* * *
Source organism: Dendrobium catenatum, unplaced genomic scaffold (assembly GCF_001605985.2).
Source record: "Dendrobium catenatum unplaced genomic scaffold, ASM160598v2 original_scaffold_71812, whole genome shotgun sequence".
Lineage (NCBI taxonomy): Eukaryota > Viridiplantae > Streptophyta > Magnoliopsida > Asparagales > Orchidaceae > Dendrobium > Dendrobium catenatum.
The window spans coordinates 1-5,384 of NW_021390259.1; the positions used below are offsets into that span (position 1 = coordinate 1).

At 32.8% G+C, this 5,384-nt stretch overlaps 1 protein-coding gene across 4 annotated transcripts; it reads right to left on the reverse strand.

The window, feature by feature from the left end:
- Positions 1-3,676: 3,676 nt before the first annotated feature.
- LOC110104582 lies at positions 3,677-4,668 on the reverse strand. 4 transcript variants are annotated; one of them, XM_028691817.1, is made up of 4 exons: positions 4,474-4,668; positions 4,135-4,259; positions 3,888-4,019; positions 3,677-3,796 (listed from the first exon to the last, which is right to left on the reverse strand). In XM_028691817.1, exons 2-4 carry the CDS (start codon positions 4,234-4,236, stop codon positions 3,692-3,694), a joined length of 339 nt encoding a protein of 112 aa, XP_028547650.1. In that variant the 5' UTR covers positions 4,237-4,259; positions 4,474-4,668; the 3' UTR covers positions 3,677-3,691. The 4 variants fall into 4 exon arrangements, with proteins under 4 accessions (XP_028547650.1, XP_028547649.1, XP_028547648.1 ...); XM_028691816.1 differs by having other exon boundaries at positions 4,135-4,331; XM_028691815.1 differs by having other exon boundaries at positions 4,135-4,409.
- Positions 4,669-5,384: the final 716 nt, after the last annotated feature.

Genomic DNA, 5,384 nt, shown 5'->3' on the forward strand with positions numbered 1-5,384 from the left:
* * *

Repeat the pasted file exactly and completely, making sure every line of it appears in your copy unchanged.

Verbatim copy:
Source organism: Dendrobium catenatum, unplaced genomic scaffold (assembly GCF_001605985.2).
Source record: "Dendrobium catenatum unplaced genomic scaffold, ASM160598v2 original_scaffold_71812, whole genome shotgun sequence".
Lineage (NCBI taxonomy): Eukaryota > Viridiplantae > Streptophyta > Magnoliopsida > Asparagales > Orchidaceae > Dendrobium > Dendrobium catenatum.
The window spans coordinates 1-5,384 of NW_021390259.1; the positions used below are offsets into that span (position 1 = coordinate 1).

At 32.8% G+C, this 5,384-nt stretch overlaps 1 protein-coding gene across 4 annotated transcripts; it reads right to left on the reverse strand.

The window, feature by feature from the left end:
- Positions 1-3,676: 3,676 nt before the first annotated feature.
- LOC110104582 lies at positions 3,677-4,668 on the reverse strand. 4 transcript variants are annotated; one of them, XM_028691817.1, is made up of 4 exons: positions 4,474-4,668; positions 4,135-4,259; positions 3,888-4,019; positions 3,677-3,796 (listed from the first exon to the last, which is right to left on the reverse strand). In XM_028691817.1, exons 2-4 carry the CDS (start codon positions 4,234-4,236, stop codon positions 3,692-3,694), a joined length of 339 nt encoding a protein of 112 aa, XP_028547650.1. In that variant the 5' UTR covers positions 4,237-4,259; positions 4,474-4,668; the 3' UTR covers positions 3,677-3,691. The 4 variants fall into 4 exon arrangements, with proteins under 4 accessions (XP_028547650.1, XP_028547649.1, XP_028547648.1 ...); XM_028691816.1 differs by having other exon boundaries at positions 4,135-4,331; XM_028691815.1 differs by having other exon boundaries at positions 4,135-4,409.
- Positions 4,669-5,384: the final 716 nt, after the last annotated feature.

Genomic DNA, 5,384 nt, shown 5'->3' on the forward strand with positions numbered 1-5,384 from the left: